Western Week

Western Week: The Soundtrack

Howdy! It is time to wrap up Western Week, to say adios to our favourite westerns, mount on our horses and ride into sunset – for the time being. Oh ok, until tomorrow.
We hope you had a great time this week – we sure did preparing it. So much so, we have decided to have other Appreciation Weeks from time to time.

Meanwhile, we leave you with the best songs from the Westerns we love – we are pretty sure you will know at least 90% of these songs!

We will start with the one and only Ennio Morricone, Italian composer, responsible for some of the best known film scores out there from Cinema Paradiso, The Mission and The Untouchables to the Westerns directed by Sergio Leone most notably The Good, the Bad and The Ugly:

And Once Upon a Time in the West (Ana’s personal favourite Western movie and Western Soundtrack – this song is AMAZING)

Another one that we love is the score from The Magnificent Seven by Elmer Bernstein, if you haven’t watched the movie , you will remember this one from the Marlboro commercials!

From the movie Johnny Guitar, featuring Joan Crawford as a tough Saloon owner who is helped by the hero Johnny Guitar to clear her name when she is accused of murder. The title song is by Peggy Lee:

Time for some good old time fun with Seven Brides for Seven Brothers – a Musical Western, amazingly choreographed by Michael Kidd and with great songs by Saul Chaplin and Gene de Paul

And who does not know Raindrops Keep Fallin’ on my Head, by Burt Bacharach from the movie Butch Cassidy and the Sundance Kid. The song won the Oscar for Best Original Song in 1969.

More recently, in Kill Bill a modern day Western by Quentin Tarantino, we had the Song Bang Bang (my baby shot me down) in the version with Nancy Sinatra . A bit of trivia : this song was written by Sony Bono and it was Cher’s greatest hit of the 1960s!

That’s all folks!!!

P.S. Maybe not all. Since we are talking great Western soundtracks, I have to post this one too. OK, technically it is not a Western per se, but it is a Country song from a great Country movie, Tender Mercies. A movie from 1983 with Robert Duvall playing a recovering alcoholic country singer/writer who is trying to get back on track. In the movie he goes to a club to see his ex-wife and ex-songwriting partner and she is singing this song – Over You. The song was nominated to an Oscar that year and both in the movie and in this clip it is performed by Betty Buckley:

Hasta la vista babies!

You Might Also Like


  • Carolyn Jean
    April 6, 2008 at 6:48 am

    I didn’t know that Raindrops song was from Butch Cassidy! Look what a person learns on Western week.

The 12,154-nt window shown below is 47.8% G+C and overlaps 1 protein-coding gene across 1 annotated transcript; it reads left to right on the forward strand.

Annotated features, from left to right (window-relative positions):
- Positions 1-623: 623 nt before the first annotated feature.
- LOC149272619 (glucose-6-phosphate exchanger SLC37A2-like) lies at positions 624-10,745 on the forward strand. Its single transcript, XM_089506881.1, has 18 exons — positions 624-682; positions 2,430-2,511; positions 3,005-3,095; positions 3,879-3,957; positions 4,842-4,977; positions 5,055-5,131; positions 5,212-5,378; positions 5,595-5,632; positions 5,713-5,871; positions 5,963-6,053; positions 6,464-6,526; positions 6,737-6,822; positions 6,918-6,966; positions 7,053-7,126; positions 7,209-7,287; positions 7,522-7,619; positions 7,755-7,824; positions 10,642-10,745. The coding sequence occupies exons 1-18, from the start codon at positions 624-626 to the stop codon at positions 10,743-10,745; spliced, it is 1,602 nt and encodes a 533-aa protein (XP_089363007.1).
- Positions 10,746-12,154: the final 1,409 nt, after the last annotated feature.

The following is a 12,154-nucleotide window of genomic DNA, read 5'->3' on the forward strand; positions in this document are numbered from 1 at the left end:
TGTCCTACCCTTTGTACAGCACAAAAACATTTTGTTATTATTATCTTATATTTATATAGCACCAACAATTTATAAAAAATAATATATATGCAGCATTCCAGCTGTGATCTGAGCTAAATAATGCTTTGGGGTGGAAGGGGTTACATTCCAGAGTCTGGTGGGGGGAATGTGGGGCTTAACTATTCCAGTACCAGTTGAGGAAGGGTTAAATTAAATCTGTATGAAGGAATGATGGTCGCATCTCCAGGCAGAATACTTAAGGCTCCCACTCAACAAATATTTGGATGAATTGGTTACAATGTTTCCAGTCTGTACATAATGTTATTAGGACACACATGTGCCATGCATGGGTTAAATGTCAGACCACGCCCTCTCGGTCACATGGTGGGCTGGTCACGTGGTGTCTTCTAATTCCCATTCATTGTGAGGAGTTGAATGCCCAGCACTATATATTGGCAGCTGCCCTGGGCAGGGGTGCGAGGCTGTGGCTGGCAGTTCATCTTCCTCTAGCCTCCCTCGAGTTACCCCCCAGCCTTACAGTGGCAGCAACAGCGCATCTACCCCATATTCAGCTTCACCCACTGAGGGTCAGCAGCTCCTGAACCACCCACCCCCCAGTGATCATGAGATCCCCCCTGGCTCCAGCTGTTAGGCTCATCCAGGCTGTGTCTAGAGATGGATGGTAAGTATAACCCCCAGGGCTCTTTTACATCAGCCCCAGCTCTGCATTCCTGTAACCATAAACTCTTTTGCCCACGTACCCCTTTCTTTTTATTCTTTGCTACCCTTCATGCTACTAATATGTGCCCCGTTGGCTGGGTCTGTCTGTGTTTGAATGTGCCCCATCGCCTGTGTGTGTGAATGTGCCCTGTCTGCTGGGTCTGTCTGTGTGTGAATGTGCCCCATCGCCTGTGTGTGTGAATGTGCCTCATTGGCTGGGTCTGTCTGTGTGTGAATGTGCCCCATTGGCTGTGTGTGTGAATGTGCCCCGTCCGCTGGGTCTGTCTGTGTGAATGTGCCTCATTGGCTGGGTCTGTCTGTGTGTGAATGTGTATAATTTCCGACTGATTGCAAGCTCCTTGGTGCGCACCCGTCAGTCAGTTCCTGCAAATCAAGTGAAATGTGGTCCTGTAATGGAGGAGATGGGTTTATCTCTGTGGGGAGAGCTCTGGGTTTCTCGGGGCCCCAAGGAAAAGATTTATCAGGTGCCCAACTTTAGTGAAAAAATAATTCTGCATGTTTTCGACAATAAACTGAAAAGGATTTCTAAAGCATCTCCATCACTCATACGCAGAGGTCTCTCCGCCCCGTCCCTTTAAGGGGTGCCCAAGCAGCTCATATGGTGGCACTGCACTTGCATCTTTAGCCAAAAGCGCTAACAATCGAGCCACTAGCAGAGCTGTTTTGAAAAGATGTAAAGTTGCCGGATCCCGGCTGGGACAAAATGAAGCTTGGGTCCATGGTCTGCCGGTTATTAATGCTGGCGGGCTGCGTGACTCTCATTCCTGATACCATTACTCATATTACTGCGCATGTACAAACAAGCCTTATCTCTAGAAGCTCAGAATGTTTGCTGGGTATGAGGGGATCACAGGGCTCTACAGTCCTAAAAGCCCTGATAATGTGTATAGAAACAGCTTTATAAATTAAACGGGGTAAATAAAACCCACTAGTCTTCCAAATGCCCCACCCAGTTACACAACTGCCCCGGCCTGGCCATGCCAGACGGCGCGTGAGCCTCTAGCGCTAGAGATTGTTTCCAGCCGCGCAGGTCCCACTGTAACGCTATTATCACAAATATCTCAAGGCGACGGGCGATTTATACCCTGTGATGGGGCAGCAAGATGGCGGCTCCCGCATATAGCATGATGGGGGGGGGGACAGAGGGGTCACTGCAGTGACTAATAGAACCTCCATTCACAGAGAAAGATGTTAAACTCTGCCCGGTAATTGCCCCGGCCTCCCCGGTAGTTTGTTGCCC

• Shannon
    April 6, 2008 at 7:55 am

    I love that you included the song from 7 Brides for 7 Brothers. Of course, as soon as I saw the title of your post the fist name that popped into my head was Ennio Marconi. He is amazing. I particularly love his music from The Mission.

    The one song that is total “western” to me (although, I don’t think it was ever in a movie) is Aaron Copeland’s Hoedown. Sadly, it alos always reminds me of the beef commercial.

  • Katie(babs)
    April 6, 2008 at 9:23 am

    I love Oklahoma! I have seen that movie too many times too count!

    And what about Bonanza and Rawhide? 🙂

  • Kate
    April 7, 2008 at 9:32 pm

    Mmmm…Magnificent Seven theme. Classic. I to remember playing it in high school band.

    What about Aaron Copeland’s Rodeo suite? Not actually used in a western per se, and probably best known for the “Beef…it’s what’s for dinner” commercials, but that’s a great and classic American western piece.

  • Kate
    April 7, 2008 at 9:33 pm

    That was supposed to be “I remember playing it…” – no “to” in there and certainly not a misspelled “too.” Sorry – editing cap has gone off for the night.

  • Thea
    April 8, 2008 at 11:20 am

    Hee! No worries Kate. I hate that feeling, seeing a comment or a post go up and then later noticing a misspelled word or gramatical error :p

    Good call on Aaron Copland–wasn’t he a mentor for Elmer Bernstein? Definitely a classic American composer.

  • Anonymous
    April 8, 2008 at 4:25 pm

    Tender Mercies! Love that film. Great post. Maybe you can tackle the Japanese/Kurosawa versions next.


  • Kate
    April 10, 2008 at 12:08 pm

    Leonard Bernstein was a friend and protege. Apparently Leonard and Elmer weren’t related (I had to look that up.)

  • Kate
    April 10, 2008 at 12:10 pm

    Leonard was friend to and protege of Copeland, I mean…god, I’m blaming it on the medication 🙂

Leave a Reply